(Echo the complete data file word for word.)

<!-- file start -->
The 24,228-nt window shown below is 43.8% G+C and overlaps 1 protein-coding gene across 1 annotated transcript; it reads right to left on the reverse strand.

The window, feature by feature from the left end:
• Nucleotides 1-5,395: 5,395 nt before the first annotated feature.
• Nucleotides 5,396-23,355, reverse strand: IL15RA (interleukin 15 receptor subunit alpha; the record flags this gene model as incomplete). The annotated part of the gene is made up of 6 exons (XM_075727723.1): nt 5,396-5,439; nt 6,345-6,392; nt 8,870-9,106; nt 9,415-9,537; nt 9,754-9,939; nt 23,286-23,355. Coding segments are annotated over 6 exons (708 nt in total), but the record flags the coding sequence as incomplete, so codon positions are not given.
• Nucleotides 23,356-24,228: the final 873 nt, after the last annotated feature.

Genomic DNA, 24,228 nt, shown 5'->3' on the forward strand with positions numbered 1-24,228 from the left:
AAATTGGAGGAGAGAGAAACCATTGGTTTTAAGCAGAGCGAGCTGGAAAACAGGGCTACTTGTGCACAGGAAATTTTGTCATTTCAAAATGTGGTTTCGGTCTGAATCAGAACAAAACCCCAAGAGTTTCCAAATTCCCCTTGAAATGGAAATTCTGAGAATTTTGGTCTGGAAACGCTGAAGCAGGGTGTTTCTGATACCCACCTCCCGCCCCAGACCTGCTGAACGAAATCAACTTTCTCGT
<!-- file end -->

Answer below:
The 24,228-nt window shown below is 43.8% G+C and overlaps 1 protein-coding gene across 1 annotated transcript; it reads right to left on the reverse strand.

The window, feature by feature from the left end:
• Nucleotides 1-5,395: 5,395 nt before the first annotated feature.
• Nucleotides 5,396-23,355, reverse strand: IL15RA (interleukin 15 receptor subunit alpha; the record flags this gene model as incomplete). The annotated part of the gene is made up of 6 exons (XM_075727723.1): nt 5,396-5,439; nt 6,345-6,392; nt 8,870-9,106; nt 9,415-9,537; nt 9,754-9,939; nt 23,286-23,355. Coding segments are annotated over 6 exons (708 nt in total), but the record flags the coding sequence as incomplete, so codon positions are not given.
• Nucleotides 23,356-24,228: the final 873 nt, after the last annotated feature.

Genomic DNA, 24,228 nt, shown 5'->3' on the forward strand with positions numbered 1-24,228 from the left:
AAATTGGAGGAGAGAGAAACCATTGGTTTTAAGCAGAGCGAGCTGGAAAACAGGGCTACTTGTGCACAGGAAATTTTGTCATTTCAAAATGTGGTTTCGGTCTGAATCAGAACAAAACCCCAAGAGTTTCCAAATTCCCCTTGAAATGGAAATTCTGAGAATTTTGGTCTGGAAACGCTGAAGCAGGGTGTTTCTGATACCCACCTCCCGCCCCAGACCTGCTGAACGAAATCAACTTTCTCGT